Pulp Fiction

Paperback Novel

“Disch was never popular
among science fiction, fantasy,
or horror readers. His admirers
were mostly fellow writers.
And despite Disch’s remarkable
literary achievements, the fans
were right. They knew he wasn’t
writing for them. The literary
mode of genre fiction is romance—
the narrative tradition of wish-
fulfillment featuring exciting
adventure, idealized characters,
and satisfactory closure.”
—Dana Gioia, Locus, August 2008

I bought it at the drugstore, very cheap—and later I pawned it. After a while, I heard it was on the street—seen at the train station or the bus-stop.

Familiar, but not quite recognized—I bumped into it again. It followed me home and slept with me. Later it got traded and sold again. Or lost.

I bought it again at the corner drug store—a new edition and cover. At the green light—late one Saturday night, at nine o'clock. I was lonely—so I re-read it again and memorized and re-wound it. It was good as new—all “science fictiony.” Pretty soon though I found it unsuitable—out-grew it, took it apart, couldn’t understand it, pawned it again.

Then I heard it was on the street again—seen in a dream, heard in the park, seen by the light of day. I carefully followed it one night to a motel room—a young sailor and his girlfriend ended up with it. She read some of it but got bored—but then the young sailor had to catch the next train to San Diego.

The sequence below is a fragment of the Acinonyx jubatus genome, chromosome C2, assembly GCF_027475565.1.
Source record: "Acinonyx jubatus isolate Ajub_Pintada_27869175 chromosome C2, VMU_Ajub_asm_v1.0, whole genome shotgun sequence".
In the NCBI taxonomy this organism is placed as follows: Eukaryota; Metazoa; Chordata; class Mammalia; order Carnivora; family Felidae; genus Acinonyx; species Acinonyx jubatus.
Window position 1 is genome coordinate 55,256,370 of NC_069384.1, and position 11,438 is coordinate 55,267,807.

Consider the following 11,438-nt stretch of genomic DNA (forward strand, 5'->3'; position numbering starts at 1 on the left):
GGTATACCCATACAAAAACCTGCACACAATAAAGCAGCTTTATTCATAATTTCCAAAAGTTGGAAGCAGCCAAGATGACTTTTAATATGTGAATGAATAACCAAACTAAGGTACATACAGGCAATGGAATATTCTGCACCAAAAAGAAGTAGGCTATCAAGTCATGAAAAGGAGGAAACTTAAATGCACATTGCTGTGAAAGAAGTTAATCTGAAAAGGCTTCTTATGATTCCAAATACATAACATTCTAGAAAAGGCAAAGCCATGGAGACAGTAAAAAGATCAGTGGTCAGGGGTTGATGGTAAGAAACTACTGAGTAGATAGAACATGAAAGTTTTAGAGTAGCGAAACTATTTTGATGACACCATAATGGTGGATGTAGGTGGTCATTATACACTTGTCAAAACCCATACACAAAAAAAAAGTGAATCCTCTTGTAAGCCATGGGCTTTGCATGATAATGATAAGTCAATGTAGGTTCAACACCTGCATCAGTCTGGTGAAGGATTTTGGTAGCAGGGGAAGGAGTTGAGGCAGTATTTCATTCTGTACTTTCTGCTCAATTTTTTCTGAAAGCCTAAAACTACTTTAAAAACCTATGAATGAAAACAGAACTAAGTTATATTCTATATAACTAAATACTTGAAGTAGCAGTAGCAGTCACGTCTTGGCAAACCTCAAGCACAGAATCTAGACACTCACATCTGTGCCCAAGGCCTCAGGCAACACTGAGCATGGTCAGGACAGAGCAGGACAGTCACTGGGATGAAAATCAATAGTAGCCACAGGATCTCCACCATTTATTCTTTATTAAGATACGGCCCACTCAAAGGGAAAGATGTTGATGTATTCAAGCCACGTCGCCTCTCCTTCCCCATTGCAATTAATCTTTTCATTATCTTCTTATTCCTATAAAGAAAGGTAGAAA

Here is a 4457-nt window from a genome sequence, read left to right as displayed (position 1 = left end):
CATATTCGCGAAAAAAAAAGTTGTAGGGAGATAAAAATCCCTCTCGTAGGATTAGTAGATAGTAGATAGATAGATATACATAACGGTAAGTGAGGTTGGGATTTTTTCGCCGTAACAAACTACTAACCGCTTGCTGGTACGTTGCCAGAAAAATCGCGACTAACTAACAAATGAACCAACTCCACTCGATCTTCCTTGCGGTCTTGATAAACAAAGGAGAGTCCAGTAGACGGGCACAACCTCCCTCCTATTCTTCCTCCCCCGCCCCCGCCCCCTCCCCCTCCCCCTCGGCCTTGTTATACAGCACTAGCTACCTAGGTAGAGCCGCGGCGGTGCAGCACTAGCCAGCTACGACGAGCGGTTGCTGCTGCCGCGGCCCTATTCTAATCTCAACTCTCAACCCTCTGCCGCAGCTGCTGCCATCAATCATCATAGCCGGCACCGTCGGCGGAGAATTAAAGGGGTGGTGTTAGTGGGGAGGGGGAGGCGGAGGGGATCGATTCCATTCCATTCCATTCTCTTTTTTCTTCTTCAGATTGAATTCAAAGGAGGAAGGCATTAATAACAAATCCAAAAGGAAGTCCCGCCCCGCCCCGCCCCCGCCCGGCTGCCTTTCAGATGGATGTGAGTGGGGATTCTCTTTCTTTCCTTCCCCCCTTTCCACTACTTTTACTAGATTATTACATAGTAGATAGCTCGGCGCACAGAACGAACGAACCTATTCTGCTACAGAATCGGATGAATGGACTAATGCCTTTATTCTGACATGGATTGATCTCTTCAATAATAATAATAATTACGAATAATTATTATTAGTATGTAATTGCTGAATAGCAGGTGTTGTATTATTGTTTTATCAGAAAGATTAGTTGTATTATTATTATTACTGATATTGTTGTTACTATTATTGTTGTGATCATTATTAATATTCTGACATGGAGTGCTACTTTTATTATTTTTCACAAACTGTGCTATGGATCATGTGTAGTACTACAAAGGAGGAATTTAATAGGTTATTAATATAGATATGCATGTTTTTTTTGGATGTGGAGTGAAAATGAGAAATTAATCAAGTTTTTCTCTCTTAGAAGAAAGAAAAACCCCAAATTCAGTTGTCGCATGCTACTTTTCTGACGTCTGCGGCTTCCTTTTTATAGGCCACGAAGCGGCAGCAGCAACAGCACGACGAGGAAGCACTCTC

This time I got serious—and took copious notes. I looked up some other paperbacks the author wrote—they were strange, and yet not extraordinary. Sad, but true. True, or exaggerated, or not so true—they were true enough. True enough to make people laugh—and the sparrows fly.

Paperback novels exaggerate things—people change, but the wars stay the same. People come and go—the lights change. Some stay—some go away. It’s night now—and things get serious all the same. The lights go on in all the homes—some one dies and it’s serious but the same. Soldiers and sailors—wait to get out of town. The busses and trains and jets—they come and go.

Like a girl knows and feels small—the same is true with me. Just as the drugstore clerk might not know why—but knows it’s true and pointless. Just as the
old man knows it’s all grotesque—but he dies all the same. As the people laugh, as the people think—as guys like me get bored and read the paperbacks in the racks and used bookstores.

It’s serious business—pulp fiction. Even though it’s all the same—exaggerated or true. Bought at the drugstore down the street—where the wind blows and the cars go by and it’s always day or night.

Bought to use as a last resort—paperback fiction is just about all I got. Bought to impress the statues in the park—the guy sitting on a bench with nothing to do. Bought at a cut rate—at the green light at nine o'clock at night.

Later borrowed or sold at a used bookstore. To get read well again. To ennoble. To prevent boredom. To entertain. To have or have not. Broken or sold. Or given away. Or read and forgotten. Or lost again.

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